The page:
When one speaks of football development it is impossible not to refer to German Football. Many would know the beautiful story of the development of German football and it is one that edifies us that there is no success without struggle.
From having a team that was dismissed at the Euro 2000 ,after finishing bottom of their group without being victorious in a single encounter (1 draw; 2 defeats), to having two teams in the UEFA Champions League Final in 2013 (Borrusia Dortmund and Bayern Munich).
And it does not end there, German Football’s biggest triumph has to be winning the 2014 FIFA World Cup in Brazil. What is the success behind German’s booming football? Well it began immediately after their dismissal at the Euro 2000.
They went back to the drawing board and identified all the key areas that prevented them from success, and so it began the solution was YOUTH FOOTBALL. German Football came up with strategies to invest on their youth by having academies across German nurturing their very own young talent.
Take a moment and think back to the 13th of July 2014; Do you remember that young talent by the name of Mario Gotze, who came on as a substitute and scored a spectacular goal that earned Germany their 4th FIFA World Cup title (becoming the first ever substitute to score a world cup winning goa,l as well as the youngest player to score in a world cup final at just 22 years old)?
This is the same young talent who came through the ranks of German Football development. Isn’t this heartwarming proof of what youth development in football can do? Now what can South Africa learn from German’s phenomenal development strategies?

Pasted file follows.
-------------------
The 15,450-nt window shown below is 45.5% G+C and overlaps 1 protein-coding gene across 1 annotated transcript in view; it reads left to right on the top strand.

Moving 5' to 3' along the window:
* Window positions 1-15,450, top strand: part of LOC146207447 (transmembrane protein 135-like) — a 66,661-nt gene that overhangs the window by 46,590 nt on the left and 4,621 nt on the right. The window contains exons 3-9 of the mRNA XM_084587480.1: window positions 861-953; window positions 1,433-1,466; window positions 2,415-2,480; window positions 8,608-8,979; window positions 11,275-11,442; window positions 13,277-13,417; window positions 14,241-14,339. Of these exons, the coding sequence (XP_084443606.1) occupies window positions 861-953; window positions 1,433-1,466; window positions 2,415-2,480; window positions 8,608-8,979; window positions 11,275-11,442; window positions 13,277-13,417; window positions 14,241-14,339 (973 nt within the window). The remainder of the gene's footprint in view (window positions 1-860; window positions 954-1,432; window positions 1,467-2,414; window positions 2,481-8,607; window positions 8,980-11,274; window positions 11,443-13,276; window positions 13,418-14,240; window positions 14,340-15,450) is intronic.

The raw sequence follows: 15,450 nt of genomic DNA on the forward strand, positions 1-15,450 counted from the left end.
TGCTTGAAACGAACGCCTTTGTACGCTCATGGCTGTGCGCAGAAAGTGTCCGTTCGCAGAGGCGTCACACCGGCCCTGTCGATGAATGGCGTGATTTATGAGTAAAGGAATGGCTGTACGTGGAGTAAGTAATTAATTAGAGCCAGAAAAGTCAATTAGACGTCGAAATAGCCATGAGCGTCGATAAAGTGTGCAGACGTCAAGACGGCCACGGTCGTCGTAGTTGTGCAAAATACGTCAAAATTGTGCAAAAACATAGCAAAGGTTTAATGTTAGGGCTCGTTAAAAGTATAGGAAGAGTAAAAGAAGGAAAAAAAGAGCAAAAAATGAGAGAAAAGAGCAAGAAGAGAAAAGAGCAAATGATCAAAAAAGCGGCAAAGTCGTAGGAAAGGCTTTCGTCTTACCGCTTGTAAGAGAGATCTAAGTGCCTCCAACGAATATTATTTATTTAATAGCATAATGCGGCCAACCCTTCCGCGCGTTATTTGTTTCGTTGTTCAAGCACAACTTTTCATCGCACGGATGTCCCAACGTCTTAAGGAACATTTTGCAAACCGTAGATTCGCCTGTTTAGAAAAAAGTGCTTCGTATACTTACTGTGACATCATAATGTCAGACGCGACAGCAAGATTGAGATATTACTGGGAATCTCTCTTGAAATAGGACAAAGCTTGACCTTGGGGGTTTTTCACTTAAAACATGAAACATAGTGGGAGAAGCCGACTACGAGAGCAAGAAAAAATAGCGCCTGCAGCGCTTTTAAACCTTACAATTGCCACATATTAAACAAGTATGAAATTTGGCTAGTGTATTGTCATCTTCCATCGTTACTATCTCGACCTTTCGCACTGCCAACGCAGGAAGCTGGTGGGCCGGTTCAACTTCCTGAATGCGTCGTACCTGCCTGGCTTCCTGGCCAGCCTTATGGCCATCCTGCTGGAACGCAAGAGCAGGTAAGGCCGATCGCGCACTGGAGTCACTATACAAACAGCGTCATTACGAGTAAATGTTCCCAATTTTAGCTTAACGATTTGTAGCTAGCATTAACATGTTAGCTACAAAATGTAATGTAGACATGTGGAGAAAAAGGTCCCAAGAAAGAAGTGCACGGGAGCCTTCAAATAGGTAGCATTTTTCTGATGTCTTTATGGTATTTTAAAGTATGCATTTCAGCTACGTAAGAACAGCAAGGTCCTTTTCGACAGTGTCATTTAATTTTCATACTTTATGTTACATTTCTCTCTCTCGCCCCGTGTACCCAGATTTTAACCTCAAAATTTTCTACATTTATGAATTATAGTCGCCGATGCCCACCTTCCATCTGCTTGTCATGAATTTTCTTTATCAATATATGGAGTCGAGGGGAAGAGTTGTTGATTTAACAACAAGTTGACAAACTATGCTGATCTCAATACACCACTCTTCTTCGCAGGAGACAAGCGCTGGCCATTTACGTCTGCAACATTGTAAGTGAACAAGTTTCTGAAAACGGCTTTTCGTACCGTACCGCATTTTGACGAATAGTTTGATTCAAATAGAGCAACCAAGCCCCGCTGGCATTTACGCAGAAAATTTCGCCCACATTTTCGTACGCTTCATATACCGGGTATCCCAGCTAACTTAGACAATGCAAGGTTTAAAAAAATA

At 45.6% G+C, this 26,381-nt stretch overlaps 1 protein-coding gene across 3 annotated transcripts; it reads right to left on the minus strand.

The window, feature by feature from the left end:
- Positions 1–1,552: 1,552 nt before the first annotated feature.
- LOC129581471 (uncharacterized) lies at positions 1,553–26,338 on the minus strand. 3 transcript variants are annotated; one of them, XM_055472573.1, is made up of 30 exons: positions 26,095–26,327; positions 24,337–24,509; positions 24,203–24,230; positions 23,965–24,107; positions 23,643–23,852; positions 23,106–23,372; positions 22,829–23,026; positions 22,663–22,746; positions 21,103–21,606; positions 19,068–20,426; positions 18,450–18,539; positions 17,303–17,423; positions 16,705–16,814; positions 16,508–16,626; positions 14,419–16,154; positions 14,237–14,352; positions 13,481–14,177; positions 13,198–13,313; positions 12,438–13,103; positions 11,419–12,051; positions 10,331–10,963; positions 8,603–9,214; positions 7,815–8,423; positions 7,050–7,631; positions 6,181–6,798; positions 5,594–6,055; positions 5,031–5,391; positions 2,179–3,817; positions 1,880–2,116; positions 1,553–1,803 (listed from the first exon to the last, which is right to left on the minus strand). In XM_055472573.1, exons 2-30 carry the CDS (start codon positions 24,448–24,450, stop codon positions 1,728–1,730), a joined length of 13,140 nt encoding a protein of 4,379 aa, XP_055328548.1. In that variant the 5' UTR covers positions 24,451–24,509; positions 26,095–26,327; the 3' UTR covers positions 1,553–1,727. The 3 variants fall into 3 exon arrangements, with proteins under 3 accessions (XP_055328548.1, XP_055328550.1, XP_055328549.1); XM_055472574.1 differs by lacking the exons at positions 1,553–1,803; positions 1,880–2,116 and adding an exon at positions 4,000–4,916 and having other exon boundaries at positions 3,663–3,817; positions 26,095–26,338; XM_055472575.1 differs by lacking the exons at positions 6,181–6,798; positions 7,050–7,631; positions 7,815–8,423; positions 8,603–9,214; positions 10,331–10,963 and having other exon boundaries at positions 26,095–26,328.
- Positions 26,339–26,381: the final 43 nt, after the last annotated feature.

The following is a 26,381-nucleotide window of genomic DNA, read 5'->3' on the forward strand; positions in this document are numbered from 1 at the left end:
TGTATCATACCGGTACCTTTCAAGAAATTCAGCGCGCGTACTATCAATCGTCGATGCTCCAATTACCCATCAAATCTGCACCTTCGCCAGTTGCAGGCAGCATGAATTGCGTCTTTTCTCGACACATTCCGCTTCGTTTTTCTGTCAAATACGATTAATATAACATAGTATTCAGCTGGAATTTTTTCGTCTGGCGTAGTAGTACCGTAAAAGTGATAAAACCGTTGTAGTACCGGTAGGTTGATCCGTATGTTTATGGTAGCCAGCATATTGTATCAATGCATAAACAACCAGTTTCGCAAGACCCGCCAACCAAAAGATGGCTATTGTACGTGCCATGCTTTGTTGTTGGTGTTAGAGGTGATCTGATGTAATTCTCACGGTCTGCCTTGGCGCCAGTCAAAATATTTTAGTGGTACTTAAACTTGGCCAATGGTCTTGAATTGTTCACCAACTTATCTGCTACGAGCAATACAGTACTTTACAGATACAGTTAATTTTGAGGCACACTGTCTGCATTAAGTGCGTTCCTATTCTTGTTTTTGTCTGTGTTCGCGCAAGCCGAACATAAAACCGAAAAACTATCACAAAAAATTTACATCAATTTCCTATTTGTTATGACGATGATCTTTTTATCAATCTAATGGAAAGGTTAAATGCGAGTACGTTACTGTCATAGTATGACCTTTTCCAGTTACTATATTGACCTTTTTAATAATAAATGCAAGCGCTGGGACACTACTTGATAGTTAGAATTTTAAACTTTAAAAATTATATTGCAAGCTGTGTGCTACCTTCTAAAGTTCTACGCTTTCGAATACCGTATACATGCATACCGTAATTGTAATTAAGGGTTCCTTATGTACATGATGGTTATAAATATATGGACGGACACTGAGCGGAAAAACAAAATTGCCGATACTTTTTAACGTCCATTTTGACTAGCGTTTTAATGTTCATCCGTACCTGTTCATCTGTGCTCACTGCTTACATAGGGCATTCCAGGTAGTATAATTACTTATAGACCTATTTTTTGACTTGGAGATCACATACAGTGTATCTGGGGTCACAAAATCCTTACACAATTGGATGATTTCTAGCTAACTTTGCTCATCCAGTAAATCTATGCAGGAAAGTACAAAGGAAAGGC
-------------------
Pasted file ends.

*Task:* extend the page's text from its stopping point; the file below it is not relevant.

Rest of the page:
I believe all this is possible but it all begins with youth development. Truth is we have started somewhere. A very good example would be Menzi Masuku a youngster who impressed for Orlando Pirates in the Multichoice Diski Challenge is one of the youngsters who had a major influence towards helping the South African U/23 side qualify for the 2016 Rio Olympics.
But the question is, is the Multicoice Diski Challenge alone enough to have a major impact on our football development in South Africa? As a fan of young talent I personally believe we still need more strategies that will improve the development of South African Football.
We have what is called the “Christmas Tournament” where soccer teams from rural areas compete against each other; this is where one witnesses some amazing football skills, from shibobos, tsamaya, and 360 degree turn to show me your number. So much talent is displayed in this tournament but the heartbreaking part is that there are never scouts to take note of the talent.
I believe somewhere out there in the streets there is a future Lucas Radebe (who also started in the streets of Soweto before becoming a football legend not only in South Africa but also in Europe), there is a future Benni McCarthy, Neil Tovey, Quinton Fortune, Jomo Sono, and many more. I'm not saying young footballers should emulate these legends but they can surely learn a lot from them and even do and achieve more than what they achieved during their days as footballers. Germany waited and worked on their development and it paid off, surely our time in South Africa is coming too.
I would love to hear your opinions on the development of South African Football and state other strategies you believe can be used to improve our football.
Do you think South Africa can learn from Germany?
*This article was written by a Soccer Laduma reader and reflects their opinion, not that of Soccer Laduma.